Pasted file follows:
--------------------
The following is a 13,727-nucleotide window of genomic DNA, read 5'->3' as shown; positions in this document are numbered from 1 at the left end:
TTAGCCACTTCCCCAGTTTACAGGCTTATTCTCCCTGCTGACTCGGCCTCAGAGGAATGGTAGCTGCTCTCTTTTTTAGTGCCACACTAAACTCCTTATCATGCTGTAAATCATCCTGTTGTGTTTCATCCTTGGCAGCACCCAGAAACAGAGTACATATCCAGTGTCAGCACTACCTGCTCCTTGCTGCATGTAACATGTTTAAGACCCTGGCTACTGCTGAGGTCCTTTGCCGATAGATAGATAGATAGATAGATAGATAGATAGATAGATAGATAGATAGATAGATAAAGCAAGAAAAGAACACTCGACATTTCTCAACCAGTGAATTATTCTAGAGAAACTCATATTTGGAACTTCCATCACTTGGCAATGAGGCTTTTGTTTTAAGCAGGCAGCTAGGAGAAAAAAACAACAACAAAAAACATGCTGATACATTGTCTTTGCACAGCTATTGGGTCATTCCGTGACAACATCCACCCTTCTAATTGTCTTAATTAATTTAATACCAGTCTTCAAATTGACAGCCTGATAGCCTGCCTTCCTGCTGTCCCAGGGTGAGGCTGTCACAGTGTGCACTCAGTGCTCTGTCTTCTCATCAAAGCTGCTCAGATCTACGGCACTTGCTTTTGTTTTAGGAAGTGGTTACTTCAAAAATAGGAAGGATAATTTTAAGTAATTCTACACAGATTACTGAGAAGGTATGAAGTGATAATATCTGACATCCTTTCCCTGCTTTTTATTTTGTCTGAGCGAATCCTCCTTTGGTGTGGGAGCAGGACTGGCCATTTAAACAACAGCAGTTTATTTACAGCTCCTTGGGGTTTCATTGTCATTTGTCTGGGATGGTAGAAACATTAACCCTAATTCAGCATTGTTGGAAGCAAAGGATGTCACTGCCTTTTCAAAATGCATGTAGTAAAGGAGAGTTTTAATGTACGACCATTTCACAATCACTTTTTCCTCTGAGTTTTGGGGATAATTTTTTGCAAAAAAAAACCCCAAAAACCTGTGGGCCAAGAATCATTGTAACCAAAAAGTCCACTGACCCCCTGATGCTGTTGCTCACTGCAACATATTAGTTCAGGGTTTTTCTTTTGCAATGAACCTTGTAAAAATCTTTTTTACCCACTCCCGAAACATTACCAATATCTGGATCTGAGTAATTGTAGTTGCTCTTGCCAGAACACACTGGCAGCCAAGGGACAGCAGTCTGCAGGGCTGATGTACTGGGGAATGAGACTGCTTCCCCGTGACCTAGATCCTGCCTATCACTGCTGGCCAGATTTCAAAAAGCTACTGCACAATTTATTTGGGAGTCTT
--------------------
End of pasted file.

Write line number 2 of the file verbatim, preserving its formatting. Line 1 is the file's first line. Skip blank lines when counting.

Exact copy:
TTAGCCACTTCCCCAGTTTACAGGCTTATTCTCCCTGCTGACTCGGCCTCAGAGGAATGGTAGCTGCTCTCTTTTTTAGTGCCACACTAAACTCCTTATCATGCTGTAAATCATCCTGTTGTGTTTCATCCTTGGCAGCACCCAGAAACAGAGTACATATCCAGTGTCAGCACTACCTGCTCCTTGCTGCATGTAACATGTTTAAGACCCTGGCTACTGCTGAGGTCCTTTGCCGATAGATAGATAGATAGATAGATAGATAGATAGATAGATAGATAGATAGATAGATAAAGCAAGAAAAGAACACTCGACATTTCTCAACCAGTGAATTATTCTAGAGAAACTCATATTTGGAACTTCCATCACTTGGCAATGAGGCTTTTGTTTTAAGCAGGCAGCTAGGAGAAAAAAACAACAACAAAAAACATGCTGATACATTGTCTTTGCACAGCTATTGGGTCATTCCGTGACAACATCCACCCTTCTAATTGTCTTAATTAATTTAATACCAGTCTTCAAATTGACAGCCTGATAGCCTGCCTTCCTGCTGTCCCAGGGTGAGGCTGTCACAGTGTGCACTCAGTGCTCTGTCTTCTCATCAAAGCTGCTCAGATCTACGGCACTTGCTTTTGTTTTAGGAAGTGGTTACTTCAAAAATAGGAAGGATAATTTTAAGTAATTCTACACAGATTACTGAGAAGGTATGAAGTGATAATATCTGACATCCTTTCCCTGCTTTTTATTTTGTCTGAGCGAATCCTCCTTTGGTGTGGGAGCAGGACTGGCCATTTAAACAACAGCAGTTTATTTACAGCTCCTTGGGGTTTCATTGTCATTTGTCTGGGATGGTAGAAACATTAACCCTAATTCAGCATTGTTGGAAGCAAAGGATGTCACTGCCTTTTCAAAATGCATGTAGTAAAGGAGAGTTTTAATGTACGACCATTTCACAATCACTTTTTCCTCTGAGTTTTGGGGATAATTTTTTGCAAAAAAAAACCCCAAAAACCTGTGGGCCAAGAATCATTGTAACCAAAAAGTCCACTGACCCCCTGATGCTGTTGCTCACTGCAACATATTAGTTCAGGGTTTTTCTTTTGCAATGAACCTTGTAAAAATCTTTTTTACCCACTCCCGAAACATTACCAATATCTGGATCTGAGTAATTGTAGTTGCTCTTGCCAGAACACACTGGCAGCCAAGGGACAGCAGTCTGCAGGGCTGATGTACTGGGGAATGAGACTGCTTCCCCGTGACCTAGATCCTGCCTATCACTGCTGGCCAGATTTCAAAAAGCTACTGCACAATTTATTTGGGAGTCTT